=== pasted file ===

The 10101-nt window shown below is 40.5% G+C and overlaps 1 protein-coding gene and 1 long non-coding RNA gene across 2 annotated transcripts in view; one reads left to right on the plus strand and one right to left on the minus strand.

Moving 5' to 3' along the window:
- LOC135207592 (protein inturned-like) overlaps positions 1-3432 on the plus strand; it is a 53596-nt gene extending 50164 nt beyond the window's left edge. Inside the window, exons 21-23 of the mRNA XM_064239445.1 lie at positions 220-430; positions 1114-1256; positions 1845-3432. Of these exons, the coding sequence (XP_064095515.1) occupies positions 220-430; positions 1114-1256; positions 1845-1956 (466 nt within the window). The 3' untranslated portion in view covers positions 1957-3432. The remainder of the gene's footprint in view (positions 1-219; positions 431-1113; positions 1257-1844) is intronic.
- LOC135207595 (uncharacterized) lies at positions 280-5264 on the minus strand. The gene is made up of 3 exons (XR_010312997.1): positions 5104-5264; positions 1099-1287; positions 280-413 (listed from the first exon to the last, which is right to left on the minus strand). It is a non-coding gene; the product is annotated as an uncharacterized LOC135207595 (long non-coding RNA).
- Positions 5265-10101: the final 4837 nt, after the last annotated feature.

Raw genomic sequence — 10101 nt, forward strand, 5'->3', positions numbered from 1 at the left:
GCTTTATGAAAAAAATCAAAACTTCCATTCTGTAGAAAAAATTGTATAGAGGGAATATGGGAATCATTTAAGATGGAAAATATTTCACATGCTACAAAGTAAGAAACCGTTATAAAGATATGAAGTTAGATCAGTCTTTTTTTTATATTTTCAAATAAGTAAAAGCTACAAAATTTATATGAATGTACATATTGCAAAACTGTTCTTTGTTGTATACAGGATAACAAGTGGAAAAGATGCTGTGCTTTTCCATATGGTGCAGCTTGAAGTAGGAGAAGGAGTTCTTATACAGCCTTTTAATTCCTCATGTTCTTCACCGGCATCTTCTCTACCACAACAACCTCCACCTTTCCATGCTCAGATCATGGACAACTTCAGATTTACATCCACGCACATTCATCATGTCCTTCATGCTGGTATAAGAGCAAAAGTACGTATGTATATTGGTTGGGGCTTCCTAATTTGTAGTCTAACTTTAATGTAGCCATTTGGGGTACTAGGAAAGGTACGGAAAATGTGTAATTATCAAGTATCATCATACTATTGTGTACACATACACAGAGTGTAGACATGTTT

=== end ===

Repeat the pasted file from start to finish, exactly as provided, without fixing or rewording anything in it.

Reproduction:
The 10101-nt window shown below is 40.5% G+C and overlaps 1 protein-coding gene and 1 long non-coding RNA gene across 2 annotated transcripts in view; one reads left to right on the plus strand and one right to left on the minus strand.

Moving 5' to 3' along the window:
- LOC135207592 (protein inturned-like) overlaps positions 1-3432 on the plus strand; it is a 53596-nt gene extending 50164 nt beyond the window's left edge. Inside the window, exons 21-23 of the mRNA XM_064239445.1 lie at positions 220-430; positions 1114-1256; positions 1845-3432. Of these exons, the coding sequence (XP_064095515.1) occupies positions 220-430; positions 1114-1256; positions 1845-1956 (466 nt within the window). The 3' untranslated portion in view covers positions 1957-3432. The remainder of the gene's footprint in view (positions 1-219; positions 431-1113; positions 1257-1844) is intronic.
- LOC135207595 (uncharacterized) lies at positions 280-5264 on the minus strand. The gene is made up of 3 exons (XR_010312997.1): positions 5104-5264; positions 1099-1287; positions 280-413 (listed from the first exon to the last, which is right to left on the minus strand). It is a non-coding gene; the product is annotated as an uncharacterized LOC135207595 (long non-coding RNA).
- Positions 5265-10101: the final 4837 nt, after the last annotated feature.

Raw genomic sequence — 10101 nt, forward strand, 5'->3', positions numbered from 1 at the left:
GCTTTATGAAAAAAATCAAAACTTCCATTCTGTAGAAAAAATTGTATAGAGGGAATATGGGAATCATTTAAGATGGAAAATATTTCACATGCTACAAAGTAAGAAACCGTTATAAAGATATGAAGTTAGATCAGTCTTTTTTTTATATTTTCAAATAAGTAAAAGCTACAAAATTTATATGAATGTACATATTGCAAAACTGTTCTTTGTTGTATACAGGATAACAAGTGGAAAAGATGCTGTGCTTTTCCATATGGTGCAGCTTGAAGTAGGAGAAGGAGTTCTTATACAGCCTTTTAATTCCTCATGTTCTTCACCGGCATCTTCTCTACCACAACAACCTCCACCTTTCCATGCTCAGATCATGGACAACTTCAGATTTACATCCACGCACATTCATCATGTCCTTCATGCTGGTATAAGAGCAAAAGTACGTATGTATATTGGTTGGGGCTTCCTAATTTGTAGTCTAACTTTAATGTAGCCATTTGGGGTACTAGGAAAGGTACGGAAAATGTGTAATTATCAAGTATCATCATACTATTGTGTACACATACACAGAGTGTAGACATGTTT